Jacob was stuck wandering around like a lost sheep in a storm, facing one horrible conflict and loss after another, selling his beautiful wife’s favors for his own advantage, losing his favorite son (or so he believed for many years), wrestling with the Devil at Bethesda and losing ten of his sons and their tribes to Baal worship…..losing Rachel, never properly valuing his first wife, Leah — let’s face it: Jacob was a mess. Drama was his middle name.

Esau was blessed, despite Isaac’s mistake. And if Jacob was blessed, it would have been Big News to him, because his whole life was one big learning session after another.

So let’s read the whole story as the actual Bible tells it, with discernment, and realize that no, Esau and Jacob were reconciled within their own earthly lifetimes. It is extremely unlikely any ill-will continued between them, much less extended into the far future of today; and, there are certainly other Biblical explanations for the conflict that is ever-present among us.

For example, the conflict between Cain and Abel. Clearly, this gave rise to two completely different mindsets and kinds of people, and clearly, the two brothers were so opposed that their conflict ended in murder.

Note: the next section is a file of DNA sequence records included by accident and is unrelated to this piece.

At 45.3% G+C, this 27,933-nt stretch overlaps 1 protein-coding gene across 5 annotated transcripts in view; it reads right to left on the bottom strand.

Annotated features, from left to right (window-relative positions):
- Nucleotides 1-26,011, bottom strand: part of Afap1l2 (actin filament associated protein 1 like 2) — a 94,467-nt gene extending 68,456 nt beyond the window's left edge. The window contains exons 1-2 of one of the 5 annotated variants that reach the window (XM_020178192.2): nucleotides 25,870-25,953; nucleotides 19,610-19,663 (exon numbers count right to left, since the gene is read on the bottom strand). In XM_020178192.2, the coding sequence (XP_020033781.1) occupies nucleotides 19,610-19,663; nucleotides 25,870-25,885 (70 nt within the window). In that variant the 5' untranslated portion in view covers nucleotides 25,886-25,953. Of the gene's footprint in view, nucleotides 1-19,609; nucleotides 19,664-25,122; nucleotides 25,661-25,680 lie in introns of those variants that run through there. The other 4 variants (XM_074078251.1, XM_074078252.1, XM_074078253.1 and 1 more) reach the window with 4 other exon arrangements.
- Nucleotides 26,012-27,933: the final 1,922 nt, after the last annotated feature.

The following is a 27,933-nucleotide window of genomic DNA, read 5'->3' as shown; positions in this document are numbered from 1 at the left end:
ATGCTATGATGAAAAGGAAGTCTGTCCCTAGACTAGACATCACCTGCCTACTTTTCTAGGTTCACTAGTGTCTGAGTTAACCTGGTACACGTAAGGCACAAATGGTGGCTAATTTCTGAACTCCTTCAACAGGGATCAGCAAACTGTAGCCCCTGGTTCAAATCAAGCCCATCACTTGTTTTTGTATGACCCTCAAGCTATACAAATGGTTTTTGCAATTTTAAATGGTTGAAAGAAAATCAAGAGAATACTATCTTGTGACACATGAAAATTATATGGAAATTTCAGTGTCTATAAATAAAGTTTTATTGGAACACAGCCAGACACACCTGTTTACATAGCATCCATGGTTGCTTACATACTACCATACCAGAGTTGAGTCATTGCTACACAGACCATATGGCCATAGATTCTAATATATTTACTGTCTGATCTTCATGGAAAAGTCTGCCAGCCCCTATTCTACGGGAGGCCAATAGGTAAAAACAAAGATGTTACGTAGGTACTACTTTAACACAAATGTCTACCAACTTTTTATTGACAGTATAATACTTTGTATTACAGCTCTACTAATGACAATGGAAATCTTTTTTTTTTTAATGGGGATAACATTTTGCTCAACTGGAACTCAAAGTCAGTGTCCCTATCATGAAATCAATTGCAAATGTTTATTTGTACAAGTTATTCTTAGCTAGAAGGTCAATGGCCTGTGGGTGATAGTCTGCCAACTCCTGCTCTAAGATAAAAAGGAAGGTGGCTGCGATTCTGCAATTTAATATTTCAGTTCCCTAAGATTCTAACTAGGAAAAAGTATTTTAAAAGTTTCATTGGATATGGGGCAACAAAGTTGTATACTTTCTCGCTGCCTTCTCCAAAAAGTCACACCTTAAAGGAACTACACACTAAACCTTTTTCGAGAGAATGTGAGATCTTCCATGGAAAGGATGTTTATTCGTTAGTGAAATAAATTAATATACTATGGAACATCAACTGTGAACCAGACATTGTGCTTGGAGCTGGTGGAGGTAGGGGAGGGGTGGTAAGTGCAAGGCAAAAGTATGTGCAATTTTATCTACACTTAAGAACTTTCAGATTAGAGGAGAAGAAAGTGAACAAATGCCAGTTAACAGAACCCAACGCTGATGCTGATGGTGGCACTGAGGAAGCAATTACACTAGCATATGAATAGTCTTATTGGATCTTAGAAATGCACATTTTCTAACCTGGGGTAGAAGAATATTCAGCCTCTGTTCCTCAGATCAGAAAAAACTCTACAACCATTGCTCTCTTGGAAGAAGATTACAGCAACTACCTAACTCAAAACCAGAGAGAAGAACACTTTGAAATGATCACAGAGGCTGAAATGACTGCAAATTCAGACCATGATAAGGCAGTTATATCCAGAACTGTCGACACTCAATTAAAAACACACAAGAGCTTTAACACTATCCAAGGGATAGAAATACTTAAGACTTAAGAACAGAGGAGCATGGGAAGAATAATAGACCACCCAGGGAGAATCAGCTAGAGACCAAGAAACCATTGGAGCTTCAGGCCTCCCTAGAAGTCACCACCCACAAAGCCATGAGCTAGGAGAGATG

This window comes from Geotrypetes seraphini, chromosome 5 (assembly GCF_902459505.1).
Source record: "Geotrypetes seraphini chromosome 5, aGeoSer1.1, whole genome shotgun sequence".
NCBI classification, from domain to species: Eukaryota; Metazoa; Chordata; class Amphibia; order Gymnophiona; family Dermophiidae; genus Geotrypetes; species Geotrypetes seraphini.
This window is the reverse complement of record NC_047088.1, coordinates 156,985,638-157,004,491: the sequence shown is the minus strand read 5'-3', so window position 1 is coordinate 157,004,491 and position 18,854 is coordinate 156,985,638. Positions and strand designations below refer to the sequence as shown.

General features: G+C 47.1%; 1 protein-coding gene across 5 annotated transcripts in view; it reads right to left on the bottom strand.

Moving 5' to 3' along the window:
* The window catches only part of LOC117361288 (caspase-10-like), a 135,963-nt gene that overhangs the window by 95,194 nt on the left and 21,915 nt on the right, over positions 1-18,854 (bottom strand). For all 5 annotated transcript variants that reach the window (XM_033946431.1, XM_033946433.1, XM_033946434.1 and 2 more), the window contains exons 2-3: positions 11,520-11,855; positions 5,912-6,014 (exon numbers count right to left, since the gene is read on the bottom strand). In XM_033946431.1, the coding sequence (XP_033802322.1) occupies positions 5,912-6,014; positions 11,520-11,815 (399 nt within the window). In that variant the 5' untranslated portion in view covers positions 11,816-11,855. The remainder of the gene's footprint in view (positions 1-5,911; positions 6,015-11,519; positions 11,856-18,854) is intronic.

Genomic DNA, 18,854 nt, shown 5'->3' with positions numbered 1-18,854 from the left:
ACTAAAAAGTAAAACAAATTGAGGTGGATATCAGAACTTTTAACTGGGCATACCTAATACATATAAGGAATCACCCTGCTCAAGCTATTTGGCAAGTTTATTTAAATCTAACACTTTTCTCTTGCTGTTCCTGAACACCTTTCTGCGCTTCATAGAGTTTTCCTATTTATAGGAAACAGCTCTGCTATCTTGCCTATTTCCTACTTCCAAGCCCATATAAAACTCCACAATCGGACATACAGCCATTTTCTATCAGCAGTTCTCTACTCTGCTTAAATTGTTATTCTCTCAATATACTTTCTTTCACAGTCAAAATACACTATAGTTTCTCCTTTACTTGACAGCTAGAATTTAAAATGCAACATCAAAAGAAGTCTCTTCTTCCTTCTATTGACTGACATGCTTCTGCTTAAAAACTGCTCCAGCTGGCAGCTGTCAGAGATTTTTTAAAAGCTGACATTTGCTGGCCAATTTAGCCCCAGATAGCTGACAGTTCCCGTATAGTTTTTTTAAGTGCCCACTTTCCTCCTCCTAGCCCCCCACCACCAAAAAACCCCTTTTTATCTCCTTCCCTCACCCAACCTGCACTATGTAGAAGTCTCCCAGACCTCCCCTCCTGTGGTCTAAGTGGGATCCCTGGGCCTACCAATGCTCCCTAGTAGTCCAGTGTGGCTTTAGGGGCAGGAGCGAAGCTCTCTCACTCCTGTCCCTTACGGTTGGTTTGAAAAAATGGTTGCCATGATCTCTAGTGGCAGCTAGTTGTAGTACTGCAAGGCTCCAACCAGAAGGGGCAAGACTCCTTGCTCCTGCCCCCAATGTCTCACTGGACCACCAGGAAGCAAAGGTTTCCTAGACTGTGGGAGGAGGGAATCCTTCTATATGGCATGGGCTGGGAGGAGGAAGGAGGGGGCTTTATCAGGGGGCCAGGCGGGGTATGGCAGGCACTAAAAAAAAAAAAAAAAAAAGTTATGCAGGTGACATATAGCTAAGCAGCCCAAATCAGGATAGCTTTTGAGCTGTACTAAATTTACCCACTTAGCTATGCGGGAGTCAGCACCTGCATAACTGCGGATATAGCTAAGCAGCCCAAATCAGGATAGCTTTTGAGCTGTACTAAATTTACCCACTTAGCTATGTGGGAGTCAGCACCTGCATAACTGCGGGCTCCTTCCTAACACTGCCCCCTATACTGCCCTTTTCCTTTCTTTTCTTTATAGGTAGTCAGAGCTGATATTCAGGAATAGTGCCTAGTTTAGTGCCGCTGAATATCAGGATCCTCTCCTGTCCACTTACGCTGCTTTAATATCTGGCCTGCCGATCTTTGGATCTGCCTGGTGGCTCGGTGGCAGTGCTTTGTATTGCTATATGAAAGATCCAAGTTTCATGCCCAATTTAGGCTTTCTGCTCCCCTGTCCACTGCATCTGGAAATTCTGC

And once again, we have an unidentified “God”, protecting a wrong-doer by placing a special mark or sign above his head. Would our Father, the True God, protect and condone a murderer and egotist who could do such a thing and shrug and say, “Am I my brother’s keeper?”

This is “God Number Two” at work again, putting in a cameo appearance in the rest of the narrative— Satan protecting his own.

What happens to Cain? He went to the Land of Nod (forgetfulness: he forgot about killing his brother, didn’t even consider what he’d done) and built cities. And what do we find today?

Hordes of city-dwellers who are under the sway of the money delusion, cut off from the Earth, encouraged to be selfish and materialistic and thoughtless and politically correct.

Many have the same exact thought and attitude as their Father and when asked, will look at you like dumb animals and say, “What’s it to me?” They never heard the answer to their question, “Am I my brother’s keeper?” because the True God didn’t speak to them.

Now, please, take away a worthy lesson — the Bible is a tricky book. You can read it many ways and it is up to you to see what you see in it, but being forewarned that you should take nothing for granted, read it with discernment, so that you can distinguish between the two “Gods” who speak from its pages, and find the truth in what it reveals.